Risky Neural Stimulant at first appears to be a more laidback venture than Parallel Universe, until it really gets going. Imagine the bassline to I Feel Love on steroids and you’ve got the picture here. It fair thumps along, with intertwining 303s slithering between skyscraping kickdrum. In short, these are two absolutely storming tunes and this EP comes highly recommended.

Get it here: 303 Acid Techno

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The Brain: a beautifully languorous opening introduces a solid kick, a double dose of itchy and scratchy acid and a tremendous vocal sample. After about four minutes comes the break and the track really lifts off, the 303s blasting away in a squealy nineties style. It’s good, solid acid, exactly what you’d expect of the man like Matt Knight. Tribal drums are the standout feature of the flip, L.M.A.O.O.M.G before at 3.32 you’re treated to a breakdown with all the trimmings: an acid line that snarls and tugs at the leash, declamatory vocals, a smart ratcheting drum sound and then BOOM. Meanwhile, if you’re jonesing for these – and to be honest, if you’re here, you will be – then, firstly, head over to the new and improved Soitiz site, where you’ll find plentiful MK303 goodness, including a brand new free track, and secondly navigate to his Soundcloud page, for yet more bruising acidity, just the way we like it.

Get it from: 303 Acid Techno

Look below or scoot on over to Soundcloud for some tasty free acid from one of the best new producers around, Matt Knight AKA MK303. Topping off a good year, in which he’s graced us with the insane, V for Vendetta-sampling Acid Revolution for CDJ303 and stonking releases on Chase Yer Tail, Corrosive and Soitiz, MK’s laid on some super-fine tuneage here, both top quality but with Don’t You Know Who I Am? feeling my needle the mostest. That breakdown at the halfway mark seals the deal for me, and I love the X3 sample.

Conspiracy by AP & Josh Inc. kicks off the EP with two acid lines that tussle and scratch like fat lady wrestlers, before another one joins them and things get real messy. Meanwhile in the background a sampled John F Kennedy talks about being opposed to secrecy and secret societies. I used to love it when Acid Techno felt like a political force as well as a party on plastic, and this is a return to those happy, happy days, when hangovers only lasted till Wednesday.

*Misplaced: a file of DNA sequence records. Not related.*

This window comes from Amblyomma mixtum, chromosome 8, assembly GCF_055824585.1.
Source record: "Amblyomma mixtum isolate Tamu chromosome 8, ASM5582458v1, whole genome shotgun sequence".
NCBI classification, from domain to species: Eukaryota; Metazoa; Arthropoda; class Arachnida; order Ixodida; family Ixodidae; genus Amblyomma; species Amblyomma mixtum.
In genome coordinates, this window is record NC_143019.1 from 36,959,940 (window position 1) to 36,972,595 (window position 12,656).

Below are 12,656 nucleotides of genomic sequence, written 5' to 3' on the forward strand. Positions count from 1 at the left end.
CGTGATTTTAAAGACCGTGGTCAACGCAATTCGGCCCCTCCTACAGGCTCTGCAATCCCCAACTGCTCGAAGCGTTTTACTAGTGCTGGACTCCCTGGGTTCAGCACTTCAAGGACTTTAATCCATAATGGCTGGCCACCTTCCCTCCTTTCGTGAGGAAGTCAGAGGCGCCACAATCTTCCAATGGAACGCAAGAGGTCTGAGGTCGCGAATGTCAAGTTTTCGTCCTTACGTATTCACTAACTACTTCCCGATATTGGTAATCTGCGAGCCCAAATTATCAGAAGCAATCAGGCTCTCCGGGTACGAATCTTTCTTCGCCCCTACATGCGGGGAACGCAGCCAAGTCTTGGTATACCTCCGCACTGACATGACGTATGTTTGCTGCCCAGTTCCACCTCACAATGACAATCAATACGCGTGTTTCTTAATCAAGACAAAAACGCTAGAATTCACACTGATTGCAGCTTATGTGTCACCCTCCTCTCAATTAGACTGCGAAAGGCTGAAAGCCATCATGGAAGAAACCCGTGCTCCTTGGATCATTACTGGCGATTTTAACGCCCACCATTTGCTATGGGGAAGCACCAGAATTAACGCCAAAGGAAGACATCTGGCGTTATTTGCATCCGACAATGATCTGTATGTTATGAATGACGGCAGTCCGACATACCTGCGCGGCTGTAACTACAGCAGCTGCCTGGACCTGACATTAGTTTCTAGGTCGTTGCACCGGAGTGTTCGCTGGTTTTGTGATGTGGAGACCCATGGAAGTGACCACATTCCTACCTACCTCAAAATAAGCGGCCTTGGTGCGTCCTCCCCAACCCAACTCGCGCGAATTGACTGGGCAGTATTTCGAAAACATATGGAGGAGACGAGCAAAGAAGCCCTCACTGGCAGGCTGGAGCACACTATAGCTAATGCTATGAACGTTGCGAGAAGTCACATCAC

What’s to love on No Idea by Bonz & Josh Inc.? Everything. The lowness, the fatness of the riff, not to mention some effects that remind me of playing GoldenEye on the N64. Along comes more acid, more fatness. It’s one of those tracks that if it was a dog would be a big rabid one. This, ladies and gentleman, is the sound in Cujo’s head when he’s lying in the yard waiting to maul Donna and Tad to death*. Oh and then, joy of joys, a classic Marky Mark moment from The Departed. My favourite of the EP.

Get Ready by Graham Acidic & OB1 shimmies into view and it’s time for your acid-line workout here. As ever where OB1’s involved, the 303 is tweaked and manipulated to perfection. It soars, it swirls, it fizzes like an over-carbonated bottle of Soda Stream ready to shower the kitchen in a sticky residue of something that’s supposed to taste like Coca Cola.

‘A revolution without dancing is a revolution not worth having’ begins Acid Revolution by MK303, as a sprightly kick lays foundation on which multiple, old skooly acid lines build and screech and bicker and whine. If I say this’ll put you in mind of The Rabbit’s Name Was then you’ll know we mean that as the highest praise it is possible to confer upon a tune. And that’s before a positively stunning breakdown and squirly climax.

*Interesting fact: Donny Pintauro, who played Tad in the film, now sells Tupperware.

Get it from: CDJ303